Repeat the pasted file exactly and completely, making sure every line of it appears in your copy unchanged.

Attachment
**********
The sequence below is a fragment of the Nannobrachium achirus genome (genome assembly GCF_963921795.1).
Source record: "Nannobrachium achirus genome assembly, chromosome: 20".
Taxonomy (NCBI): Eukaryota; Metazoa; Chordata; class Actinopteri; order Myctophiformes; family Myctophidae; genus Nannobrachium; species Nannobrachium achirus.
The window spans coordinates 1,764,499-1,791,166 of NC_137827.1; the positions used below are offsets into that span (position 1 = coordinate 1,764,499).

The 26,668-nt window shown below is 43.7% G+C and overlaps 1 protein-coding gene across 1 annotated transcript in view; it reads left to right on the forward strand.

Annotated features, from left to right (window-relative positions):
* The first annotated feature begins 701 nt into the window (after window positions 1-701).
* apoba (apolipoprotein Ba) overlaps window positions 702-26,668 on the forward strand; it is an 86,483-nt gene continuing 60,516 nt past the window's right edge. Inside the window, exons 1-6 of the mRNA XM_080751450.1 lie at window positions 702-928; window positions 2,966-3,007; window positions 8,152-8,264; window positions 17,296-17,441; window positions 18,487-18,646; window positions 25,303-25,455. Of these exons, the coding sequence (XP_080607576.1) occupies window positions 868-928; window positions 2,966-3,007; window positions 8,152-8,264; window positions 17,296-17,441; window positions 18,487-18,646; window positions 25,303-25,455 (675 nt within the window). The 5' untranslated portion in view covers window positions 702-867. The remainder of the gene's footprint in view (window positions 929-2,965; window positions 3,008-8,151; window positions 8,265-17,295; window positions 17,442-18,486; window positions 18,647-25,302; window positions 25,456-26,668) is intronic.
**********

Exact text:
The sequence below is a fragment of the Nannobrachium achirus genome (genome assembly GCF_963921795.1).
Source record: "Nannobrachium achirus genome assembly, chromosome: 20".
Taxonomy (NCBI): Eukaryota; Metazoa; Chordata; class Actinopteri; order Myctophiformes; family Myctophidae; genus Nannobrachium; species Nannobrachium achirus.
The window spans coordinates 1,764,499-1,791,166 of NC_137827.1; the positions used below are offsets into that span (position 1 = coordinate 1,764,499).

The 26,668-nt window shown below is 43.7% G+C and overlaps 1 protein-coding gene across 1 annotated transcript in view; it reads left to right on the forward strand.

Annotated features, from left to right (window-relative positions):
* The first annotated feature begins 701 nt into the window (after window positions 1-701).
* apoba (apolipoprotein Ba) overlaps window positions 702-26,668 on the forward strand; it is an 86,483-nt gene continuing 60,516 nt past the window's right edge. Inside the window, exons 1-6 of the mRNA XM_080751450.1 lie at window positions 702-928; window positions 2,966-3,007; window positions 8,152-8,264; window positions 17,296-17,441; window positions 18,487-18,646; window positions 25,303-25,455. Of these exons, the coding sequence (XP_080607576.1) occupies window positions 868-928; window positions 2,966-3,007; window positions 8,152-8,264; window positions 17,296-17,441; window positions 18,487-18,646; window positions 25,303-25,455 (675 nt within the window). The 5' untranslated portion in view covers window positions 702-867. The remainder of the gene's footprint in view (window positions 929-2,965; window positions 3,008-8,151; window positions 8,265-17,295; window positions 17,442-18,486; window positions 18,647-25,302; window positions 25,456-26,668) is intronic.